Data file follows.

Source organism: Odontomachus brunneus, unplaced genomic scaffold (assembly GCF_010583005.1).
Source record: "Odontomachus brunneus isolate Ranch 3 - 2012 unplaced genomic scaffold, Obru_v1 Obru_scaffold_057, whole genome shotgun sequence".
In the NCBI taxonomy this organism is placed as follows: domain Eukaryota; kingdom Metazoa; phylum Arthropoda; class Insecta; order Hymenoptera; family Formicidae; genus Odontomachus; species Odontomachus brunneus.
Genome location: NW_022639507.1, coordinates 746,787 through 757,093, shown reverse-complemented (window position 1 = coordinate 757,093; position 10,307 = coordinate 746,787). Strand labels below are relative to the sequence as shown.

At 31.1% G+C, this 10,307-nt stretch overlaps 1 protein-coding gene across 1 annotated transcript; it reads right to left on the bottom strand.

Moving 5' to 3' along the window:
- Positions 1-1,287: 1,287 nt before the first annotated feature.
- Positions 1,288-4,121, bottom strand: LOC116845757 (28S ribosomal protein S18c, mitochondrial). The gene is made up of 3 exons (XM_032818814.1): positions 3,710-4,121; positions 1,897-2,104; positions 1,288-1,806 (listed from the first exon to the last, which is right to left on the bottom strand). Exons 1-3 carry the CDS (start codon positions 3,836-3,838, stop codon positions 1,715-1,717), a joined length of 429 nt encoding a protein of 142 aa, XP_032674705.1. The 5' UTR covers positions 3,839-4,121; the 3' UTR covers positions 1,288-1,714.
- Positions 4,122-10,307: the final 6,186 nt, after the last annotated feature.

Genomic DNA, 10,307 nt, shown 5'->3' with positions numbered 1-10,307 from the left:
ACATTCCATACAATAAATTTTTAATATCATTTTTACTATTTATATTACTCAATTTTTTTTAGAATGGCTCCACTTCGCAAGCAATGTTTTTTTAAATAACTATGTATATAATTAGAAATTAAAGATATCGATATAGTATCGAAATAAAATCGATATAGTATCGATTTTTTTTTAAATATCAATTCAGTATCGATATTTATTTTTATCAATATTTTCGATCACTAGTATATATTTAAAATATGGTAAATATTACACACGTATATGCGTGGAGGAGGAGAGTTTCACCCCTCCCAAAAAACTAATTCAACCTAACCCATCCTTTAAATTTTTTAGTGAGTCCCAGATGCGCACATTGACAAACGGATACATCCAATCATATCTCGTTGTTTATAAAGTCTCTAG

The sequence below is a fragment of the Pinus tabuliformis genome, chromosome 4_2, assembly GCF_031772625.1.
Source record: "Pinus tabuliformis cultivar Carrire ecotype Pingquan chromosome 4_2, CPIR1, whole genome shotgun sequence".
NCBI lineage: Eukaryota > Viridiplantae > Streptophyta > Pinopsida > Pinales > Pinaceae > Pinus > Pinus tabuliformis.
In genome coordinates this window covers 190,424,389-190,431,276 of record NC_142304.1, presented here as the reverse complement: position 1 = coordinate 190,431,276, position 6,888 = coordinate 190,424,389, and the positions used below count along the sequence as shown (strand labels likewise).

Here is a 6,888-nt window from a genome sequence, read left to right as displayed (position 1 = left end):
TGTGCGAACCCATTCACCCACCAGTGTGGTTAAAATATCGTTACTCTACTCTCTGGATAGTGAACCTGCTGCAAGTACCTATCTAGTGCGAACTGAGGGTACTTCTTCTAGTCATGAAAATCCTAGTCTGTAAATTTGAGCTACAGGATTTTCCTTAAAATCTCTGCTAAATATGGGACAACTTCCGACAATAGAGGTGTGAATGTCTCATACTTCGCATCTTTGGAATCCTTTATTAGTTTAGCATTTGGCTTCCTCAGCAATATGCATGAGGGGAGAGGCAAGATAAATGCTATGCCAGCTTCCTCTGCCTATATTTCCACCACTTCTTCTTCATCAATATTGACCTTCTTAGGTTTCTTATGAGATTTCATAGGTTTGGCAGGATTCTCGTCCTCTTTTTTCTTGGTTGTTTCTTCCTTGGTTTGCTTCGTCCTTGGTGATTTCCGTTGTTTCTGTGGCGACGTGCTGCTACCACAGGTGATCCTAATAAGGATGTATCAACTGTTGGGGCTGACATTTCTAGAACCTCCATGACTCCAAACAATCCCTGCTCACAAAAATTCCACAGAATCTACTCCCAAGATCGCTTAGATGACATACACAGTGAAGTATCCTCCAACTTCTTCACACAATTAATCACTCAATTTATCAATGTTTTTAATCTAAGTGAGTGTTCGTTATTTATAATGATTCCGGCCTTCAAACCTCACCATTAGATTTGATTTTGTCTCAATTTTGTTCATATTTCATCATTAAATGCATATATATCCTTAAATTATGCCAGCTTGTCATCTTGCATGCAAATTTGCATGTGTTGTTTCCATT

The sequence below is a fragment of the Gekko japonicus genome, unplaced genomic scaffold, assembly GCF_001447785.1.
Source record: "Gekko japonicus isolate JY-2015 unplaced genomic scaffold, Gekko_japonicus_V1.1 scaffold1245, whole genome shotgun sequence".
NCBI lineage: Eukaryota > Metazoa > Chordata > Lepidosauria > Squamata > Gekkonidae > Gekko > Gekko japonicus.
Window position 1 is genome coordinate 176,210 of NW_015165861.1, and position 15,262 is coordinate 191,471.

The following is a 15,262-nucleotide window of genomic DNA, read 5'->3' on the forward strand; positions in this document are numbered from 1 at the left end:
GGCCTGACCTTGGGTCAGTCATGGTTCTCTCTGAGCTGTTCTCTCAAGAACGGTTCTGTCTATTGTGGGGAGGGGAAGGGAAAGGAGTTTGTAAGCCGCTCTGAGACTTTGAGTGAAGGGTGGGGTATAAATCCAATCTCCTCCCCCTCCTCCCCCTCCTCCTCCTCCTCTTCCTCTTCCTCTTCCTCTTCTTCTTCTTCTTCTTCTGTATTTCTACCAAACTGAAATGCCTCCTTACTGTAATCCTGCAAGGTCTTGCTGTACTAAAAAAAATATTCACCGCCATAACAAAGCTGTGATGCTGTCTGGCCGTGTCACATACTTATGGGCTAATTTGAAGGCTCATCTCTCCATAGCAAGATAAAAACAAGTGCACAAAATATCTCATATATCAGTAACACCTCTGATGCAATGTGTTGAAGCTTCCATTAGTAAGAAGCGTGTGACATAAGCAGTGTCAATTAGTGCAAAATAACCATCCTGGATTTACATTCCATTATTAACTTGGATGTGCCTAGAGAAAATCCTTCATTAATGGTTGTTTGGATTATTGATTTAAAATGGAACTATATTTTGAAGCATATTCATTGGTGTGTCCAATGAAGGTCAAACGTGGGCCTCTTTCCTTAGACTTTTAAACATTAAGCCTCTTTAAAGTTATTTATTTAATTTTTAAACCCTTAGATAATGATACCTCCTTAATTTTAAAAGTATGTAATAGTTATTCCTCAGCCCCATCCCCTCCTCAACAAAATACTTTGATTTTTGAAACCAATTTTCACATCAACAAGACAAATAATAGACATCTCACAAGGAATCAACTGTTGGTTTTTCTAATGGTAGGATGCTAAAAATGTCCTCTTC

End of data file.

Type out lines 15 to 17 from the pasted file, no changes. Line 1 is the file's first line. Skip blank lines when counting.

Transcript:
In genome coordinates this window covers 190,424,389-190,431,276 of record NC_142304.1, presented here as the reverse complement: position 1 = coordinate 190,431,276, position 6,888 = coordinate 190,424,389, and the positions used below count along the sequence as shown (strand labels likewise).

Here is a 6,888-nt window from a genome sequence, read left to right as displayed (position 1 = left end):
TGTGCGAACCCATTCACCCACCAGTGTGGTTAAAATATCGTTACTCTACTCTCTGGATAGTGAACCTGCTGCAAGTACCTATCTAGTGCGAACTGAGGGTACTTCTTCTAGTCATGAAAATCCTAGTCTGTAAATTTGAGCTACAGGATTTTCCTTAAAATCTCTGCTAAATATGGGACAACTTCCGACAATAGAGGTGTGAATGTCTCATACTTCGCATCTTTGGAATCCTTTATTAGTTTAGCATTTGGCTTCCTCAGCAATATGCATGAGGGGAGAGGCAAGATAAATGCTATGCCAGCTTCCTCTGCCTATATTTCCACCACTTCTTCTTCATCAATATTGACCTTCTTAGGTTTCTTATGAGATTTCATAGGTTTGGCAGGATTCTCGTCCTCTTTTTTCTTGGTTGTTTCTTCCTTGGTTTGCTTCGTCCTTGGTGATTTCCGTTGTTTCTGTGGCGACGTGCTGCTACCACAGGTGATCCTAATAAGGATGTATCAACTGTTGGGGCTGACATTTCTAGAACCTCCATGACTCCAAACAATCCCTGCTCACAAAAATTCCACAGAATCTACTCCCAAGATCGCTTAGATGACATACACAGTGAAGTATCCTCCAACTTCTTCACACAATTAATCACTCAATTTATCAATGTTTTTAATCTAAGTGAGTGTTCGTTATTTATAATGATTCCGGCCTTCAAACCTCACCATTAGATTTGATTTTGTCTCAATTTTGTTCATATTTCATCATTAAATGCATATATATCCTTAAATTATGCCAGCTTGTCATCTTGCATGCAAATTTGCATGTGTTGTTTCCATT